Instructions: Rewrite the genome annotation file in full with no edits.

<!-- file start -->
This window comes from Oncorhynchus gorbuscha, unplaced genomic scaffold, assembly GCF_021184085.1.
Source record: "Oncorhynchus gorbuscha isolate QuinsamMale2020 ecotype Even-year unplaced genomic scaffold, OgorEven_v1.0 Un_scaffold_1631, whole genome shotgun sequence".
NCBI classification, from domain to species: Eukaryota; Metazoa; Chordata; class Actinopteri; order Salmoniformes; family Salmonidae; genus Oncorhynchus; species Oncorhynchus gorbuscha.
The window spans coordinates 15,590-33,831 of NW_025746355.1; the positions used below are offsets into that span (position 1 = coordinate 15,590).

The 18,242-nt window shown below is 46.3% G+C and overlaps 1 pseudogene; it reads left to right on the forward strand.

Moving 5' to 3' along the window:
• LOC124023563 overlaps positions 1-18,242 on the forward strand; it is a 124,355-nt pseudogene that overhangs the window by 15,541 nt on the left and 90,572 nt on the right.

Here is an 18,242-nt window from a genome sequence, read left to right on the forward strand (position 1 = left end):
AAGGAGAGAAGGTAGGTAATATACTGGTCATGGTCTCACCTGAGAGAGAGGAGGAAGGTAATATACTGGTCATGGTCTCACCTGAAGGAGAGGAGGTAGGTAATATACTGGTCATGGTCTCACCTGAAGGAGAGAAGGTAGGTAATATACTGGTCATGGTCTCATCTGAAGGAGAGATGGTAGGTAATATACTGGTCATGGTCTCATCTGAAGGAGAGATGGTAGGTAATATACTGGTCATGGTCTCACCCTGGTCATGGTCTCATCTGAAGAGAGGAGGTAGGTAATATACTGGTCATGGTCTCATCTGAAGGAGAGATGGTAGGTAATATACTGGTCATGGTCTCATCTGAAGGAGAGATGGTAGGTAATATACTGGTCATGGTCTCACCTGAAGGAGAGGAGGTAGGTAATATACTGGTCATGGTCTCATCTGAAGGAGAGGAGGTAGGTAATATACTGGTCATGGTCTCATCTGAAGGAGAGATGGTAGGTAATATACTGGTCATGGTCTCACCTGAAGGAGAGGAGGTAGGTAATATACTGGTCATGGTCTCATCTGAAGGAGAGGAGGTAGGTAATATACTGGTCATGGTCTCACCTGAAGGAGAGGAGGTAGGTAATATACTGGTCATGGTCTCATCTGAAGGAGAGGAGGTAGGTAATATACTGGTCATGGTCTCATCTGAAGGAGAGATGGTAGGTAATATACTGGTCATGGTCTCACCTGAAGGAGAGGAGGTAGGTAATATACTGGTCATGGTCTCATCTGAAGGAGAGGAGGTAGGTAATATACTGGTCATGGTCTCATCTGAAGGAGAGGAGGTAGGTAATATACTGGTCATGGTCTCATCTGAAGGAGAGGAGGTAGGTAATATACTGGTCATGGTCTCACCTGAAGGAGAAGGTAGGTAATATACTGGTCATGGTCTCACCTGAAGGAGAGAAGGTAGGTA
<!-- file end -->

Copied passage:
This window comes from Oncorhynchus gorbuscha, unplaced genomic scaffold, assembly GCF_021184085.1.
Source record: "Oncorhynchus gorbuscha isolate QuinsamMale2020 ecotype Even-year unplaced genomic scaffold, OgorEven_v1.0 Un_scaffold_1631, whole genome shotgun sequence".
NCBI classification, from domain to species: Eukaryota; Metazoa; Chordata; class Actinopteri; order Salmoniformes; family Salmonidae; genus Oncorhynchus; species Oncorhynchus gorbuscha.
The window spans coordinates 15,590-33,831 of NW_025746355.1; the positions used below are offsets into that span (position 1 = coordinate 15,590).

The 18,242-nt window shown below is 46.3% G+C and overlaps 1 pseudogene; it reads left to right on the forward strand.

Moving 5' to 3' along the window:
• LOC124023563 overlaps positions 1-18,242 on the forward strand; it is a 124,355-nt pseudogene that overhangs the window by 15,541 nt on the left and 90,572 nt on the right.

Here is an 18,242-nt window from a genome sequence, read left to right on the forward strand (position 1 = left end):
AAGGAGAGAAGGTAGGTAATATACTGGTCATGGTCTCACCTGAGAGAGAGGAGGAAGGTAATATACTGGTCATGGTCTCACCTGAAGGAGAGGAGGTAGGTAATATACTGGTCATGGTCTCACCTGAAGGAGAGAAGGTAGGTAATATACTGGTCATGGTCTCATCTGAAGGAGAGATGGTAGGTAATATACTGGTCATGGTCTCATCTGAAGGAGAGATGGTAGGTAATATACTGGTCATGGTCTCACCCTGGTCATGGTCTCATCTGAAGAGAGGAGGTAGGTAATATACTGGTCATGGTCTCATCTGAAGGAGAGATGGTAGGTAATATACTGGTCATGGTCTCATCTGAAGGAGAGATGGTAGGTAATATACTGGTCATGGTCTCACCTGAAGGAGAGGAGGTAGGTAATATACTGGTCATGGTCTCATCTGAAGGAGAGGAGGTAGGTAATATACTGGTCATGGTCTCATCTGAAGGAGAGATGGTAGGTAATATACTGGTCATGGTCTCACCTGAAGGAGAGGAGGTAGGTAATATACTGGTCATGGTCTCATCTGAAGGAGAGGAGGTAGGTAATATACTGGTCATGGTCTCACCTGAAGGAGAGGAGGTAGGTAATATACTGGTCATGGTCTCATCTGAAGGAGAGGAGGTAGGTAATATACTGGTCATGGTCTCATCTGAAGGAGAGATGGTAGGTAATATACTGGTCATGGTCTCACCTGAAGGAGAGGAGGTAGGTAATATACTGGTCATGGTCTCATCTGAAGGAGAGGAGGTAGGTAATATACTGGTCATGGTCTCATCTGAAGGAGAGGAGGTAGGTAATATACTGGTCATGGTCTCATCTGAAGGAGAGGAGGTAGGTAATATACTGGTCATGGTCTCACCTGAAGGAGAAGGTAGGTAATATACTGGTCATGGTCTCACCTGAAGGAGAGAAGGTAGGTA